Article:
Christopher Columbus survived multiple voyages across the high seas. But his Richmond statue met an inglorious end at the bottom of a Byrd Park lake.
You might have figured Columbus was out of sight and mind at the end of Arthur Ashe Boulevard as local and national attention focused on the Confederate statues on Monument Avenue. But he was removed from his perch on Tuesday night. The following night, Jefferson Davis met the same fate. Williams Carter Wickham was the first Confederate general to fall in this battle for Richmond’s soul, taken down the night of June 6 in Monroe Park.
The pervasive mood has shifted from whitewashing history to unmasking travesties, including the torture and genocide of indigenous people in the West Indies by Columbus.
“To community members and organizers, the Christopher Columbus narrative represents the first leg of a mythical heroes relay race,” in which the participants pass a baton driving exploitation of land and labor, said Chelsea Higgs Wise, a local activist and podcaster who attended the Byrd Park demonstration in solidarity with indigenous peoples.
“Drowning the Columbus statue was a way for Richmond to correct our narrative,” she said. The toppling of other statues this past week “directly connects how the genocide of stolen land paved the way for Virginia to create generational wealth by labeling Africans as human cargo,” she added.
Gov. Ralph Northam has moved to extract Robert E. Lee from his base, though that is tied up in litigation. Mayor Levar Stoney and Richmond City Council are poised to remove the other Confederates on Monument Avenue. Confederate statues have been beheaded or removed in Portsmouth and Norfolk.
It’s as if folks suddenly have realized that they’ve been victims of a multi-generational gaslighting that assigned heroic stature in the public square to agents of enslavement, treason and torture.
This all is unnerving for those who prefer order to chaos. Statue removal potentially is dangerous for protesters. But trauma, confinement and justifiable impatience are a potent mix.
“When you fail to talk about this country’s tortured racial history during times of normalcy, I think this is what you end up with during times of unrest and upheaval,” said University of Richmond historian Julian Maxwell Hayter.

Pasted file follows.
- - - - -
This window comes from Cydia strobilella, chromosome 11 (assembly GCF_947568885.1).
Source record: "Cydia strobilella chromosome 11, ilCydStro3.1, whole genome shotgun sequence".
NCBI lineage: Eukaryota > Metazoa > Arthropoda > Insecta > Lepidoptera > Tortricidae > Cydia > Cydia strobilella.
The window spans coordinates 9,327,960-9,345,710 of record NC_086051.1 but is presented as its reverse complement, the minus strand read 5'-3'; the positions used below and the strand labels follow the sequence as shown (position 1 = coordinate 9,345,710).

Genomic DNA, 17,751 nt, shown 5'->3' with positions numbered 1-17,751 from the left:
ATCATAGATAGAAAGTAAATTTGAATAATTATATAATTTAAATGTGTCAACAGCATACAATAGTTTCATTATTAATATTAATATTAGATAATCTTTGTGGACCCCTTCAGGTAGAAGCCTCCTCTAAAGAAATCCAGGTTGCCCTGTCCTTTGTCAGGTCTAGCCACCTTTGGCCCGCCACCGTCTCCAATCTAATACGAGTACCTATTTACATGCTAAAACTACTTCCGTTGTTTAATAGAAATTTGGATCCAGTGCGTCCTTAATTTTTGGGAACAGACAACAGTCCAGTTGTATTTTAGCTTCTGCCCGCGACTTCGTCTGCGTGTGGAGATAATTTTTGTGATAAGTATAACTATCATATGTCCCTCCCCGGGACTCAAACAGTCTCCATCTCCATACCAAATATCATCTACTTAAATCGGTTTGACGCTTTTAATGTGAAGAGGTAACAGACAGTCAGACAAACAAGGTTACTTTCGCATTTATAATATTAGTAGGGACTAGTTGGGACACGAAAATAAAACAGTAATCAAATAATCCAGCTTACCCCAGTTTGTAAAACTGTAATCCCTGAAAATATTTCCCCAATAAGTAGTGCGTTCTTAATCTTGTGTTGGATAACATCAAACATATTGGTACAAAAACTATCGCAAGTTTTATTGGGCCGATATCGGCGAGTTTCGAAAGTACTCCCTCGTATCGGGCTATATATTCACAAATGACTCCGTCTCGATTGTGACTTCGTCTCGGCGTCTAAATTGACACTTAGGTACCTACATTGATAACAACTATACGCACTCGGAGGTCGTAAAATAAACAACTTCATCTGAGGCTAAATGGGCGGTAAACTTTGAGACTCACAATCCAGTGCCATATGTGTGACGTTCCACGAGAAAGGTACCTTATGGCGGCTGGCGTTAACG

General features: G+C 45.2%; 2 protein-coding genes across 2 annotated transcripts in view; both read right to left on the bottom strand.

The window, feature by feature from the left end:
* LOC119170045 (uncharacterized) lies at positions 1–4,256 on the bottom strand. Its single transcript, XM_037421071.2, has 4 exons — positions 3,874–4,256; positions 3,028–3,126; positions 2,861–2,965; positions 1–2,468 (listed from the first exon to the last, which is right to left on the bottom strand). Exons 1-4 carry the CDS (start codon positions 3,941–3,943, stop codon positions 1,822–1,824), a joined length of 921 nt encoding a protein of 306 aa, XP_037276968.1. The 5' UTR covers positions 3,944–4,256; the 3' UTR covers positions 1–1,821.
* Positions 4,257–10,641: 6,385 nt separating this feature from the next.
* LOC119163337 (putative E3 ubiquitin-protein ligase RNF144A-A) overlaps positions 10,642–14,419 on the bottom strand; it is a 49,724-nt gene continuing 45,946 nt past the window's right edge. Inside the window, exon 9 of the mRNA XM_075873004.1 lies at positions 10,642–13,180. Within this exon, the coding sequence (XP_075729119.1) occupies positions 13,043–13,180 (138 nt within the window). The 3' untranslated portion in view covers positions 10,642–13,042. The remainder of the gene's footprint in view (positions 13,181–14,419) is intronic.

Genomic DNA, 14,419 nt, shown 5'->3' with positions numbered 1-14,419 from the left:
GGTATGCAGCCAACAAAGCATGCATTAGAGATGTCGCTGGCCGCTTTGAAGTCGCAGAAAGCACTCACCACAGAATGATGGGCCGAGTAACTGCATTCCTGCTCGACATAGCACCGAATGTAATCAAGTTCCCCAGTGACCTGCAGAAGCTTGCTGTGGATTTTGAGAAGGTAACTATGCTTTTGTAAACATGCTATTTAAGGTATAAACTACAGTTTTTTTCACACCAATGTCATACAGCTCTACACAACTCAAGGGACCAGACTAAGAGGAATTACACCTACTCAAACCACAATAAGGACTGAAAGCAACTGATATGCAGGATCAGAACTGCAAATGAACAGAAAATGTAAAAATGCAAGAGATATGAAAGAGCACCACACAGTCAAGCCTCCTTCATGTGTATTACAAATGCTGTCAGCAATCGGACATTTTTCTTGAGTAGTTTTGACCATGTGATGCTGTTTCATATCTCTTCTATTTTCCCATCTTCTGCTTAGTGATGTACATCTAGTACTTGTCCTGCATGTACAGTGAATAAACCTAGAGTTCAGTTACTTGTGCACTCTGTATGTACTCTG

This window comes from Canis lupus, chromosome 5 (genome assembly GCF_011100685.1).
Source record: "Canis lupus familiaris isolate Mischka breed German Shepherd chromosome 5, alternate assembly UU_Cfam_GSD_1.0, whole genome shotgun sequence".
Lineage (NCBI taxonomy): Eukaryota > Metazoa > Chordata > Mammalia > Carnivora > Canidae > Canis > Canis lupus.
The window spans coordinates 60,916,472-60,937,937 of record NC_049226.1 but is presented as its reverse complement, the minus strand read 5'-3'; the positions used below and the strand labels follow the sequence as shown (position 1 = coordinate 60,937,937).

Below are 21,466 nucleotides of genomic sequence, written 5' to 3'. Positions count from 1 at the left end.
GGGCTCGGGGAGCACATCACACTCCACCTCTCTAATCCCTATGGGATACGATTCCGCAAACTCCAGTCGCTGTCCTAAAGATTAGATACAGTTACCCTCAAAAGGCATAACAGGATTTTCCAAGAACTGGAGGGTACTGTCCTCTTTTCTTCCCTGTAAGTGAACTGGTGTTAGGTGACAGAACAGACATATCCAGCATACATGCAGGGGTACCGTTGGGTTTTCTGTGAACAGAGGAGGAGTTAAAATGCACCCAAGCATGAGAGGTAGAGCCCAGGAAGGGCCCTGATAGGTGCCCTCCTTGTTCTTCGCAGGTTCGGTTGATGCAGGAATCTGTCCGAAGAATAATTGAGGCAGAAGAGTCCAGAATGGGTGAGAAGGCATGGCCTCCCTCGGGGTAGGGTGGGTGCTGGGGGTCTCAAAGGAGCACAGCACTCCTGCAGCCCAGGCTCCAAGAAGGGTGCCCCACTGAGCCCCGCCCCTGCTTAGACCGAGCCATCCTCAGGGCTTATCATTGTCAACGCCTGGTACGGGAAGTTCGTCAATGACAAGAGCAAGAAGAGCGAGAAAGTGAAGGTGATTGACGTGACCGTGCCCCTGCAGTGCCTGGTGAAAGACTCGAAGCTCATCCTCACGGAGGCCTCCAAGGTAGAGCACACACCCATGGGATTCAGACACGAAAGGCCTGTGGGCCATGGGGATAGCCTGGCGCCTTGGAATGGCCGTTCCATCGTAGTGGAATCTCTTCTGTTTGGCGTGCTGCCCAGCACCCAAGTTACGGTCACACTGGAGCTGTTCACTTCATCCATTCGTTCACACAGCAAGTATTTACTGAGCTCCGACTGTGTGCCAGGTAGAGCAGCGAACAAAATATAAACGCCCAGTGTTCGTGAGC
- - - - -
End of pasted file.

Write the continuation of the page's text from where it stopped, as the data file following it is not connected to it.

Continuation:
If you’re a demonstrator, you’re probably inclined to strike now, before police begin to crack down or the public mood shifts from Black Lives Matter to lock ‘em up.
But for now, “I think the pandemic in some ways has heightened people’s sense of vulnerability and it’s washed away our distinctions,” Hayter said. Of course, he’s quick to add, that feeling is not unanimous in this age of polarization. Some people can’t even be compelled to wear a mask for their own well-being and that of others, much less acknowledge police brutality or white supremacy.
The optimist in me feels permanent change in the air; the realist wonders if this energy is sustainable.
But young people appear to be hyper-attuned to the brokenness that is the United States today. It wasn’t working for many of them even before the pandemic and the deaths of George Floyd and Breonna Taylor at the hands of police, and jogger Ahmaud Arbery by vigilantes.
“I think there’s a deep-seated, broad-based unrest, especially with younger people, who in some ways recognize that their future has been leveraged,” Hayter said, adding that “they’ve lost faith in the boomer generation’s ability to negotiate our way out of these messes.”
But Hayter, who served on Stoney’s Monument Avenue Commission, says you cannot make the Lost Cause narrative go away simply by tucking away symbols of white supremacy. They must be part of a teachable moment if America is to deal with its legacy of racism.
“You win the mob over by taking down the statues. I think you win the masses over with what you do with them afterward.”
I say we could place them at a battlefield or Civil War museum. Or how about an institution focused on race and civil rights?
The erection of those monuments coincided with the nadir of American race relations from the end of Reconstruction into the early 1920s, with the rollback of black voting rights and political gains, the establishment of Jim Crow and other preludes to current-day inequities in income, employment, health, education and housing.
We’re at a moment where folks are demanding that we take an honest look at these statues and their true legacy, at eye level.
This is our moment of truth to create a legitimate cause out of a lost one.
To do so, the prevailing mythology must come crashing down to earth. We can’t properly assess what’s been placed on a pedestal.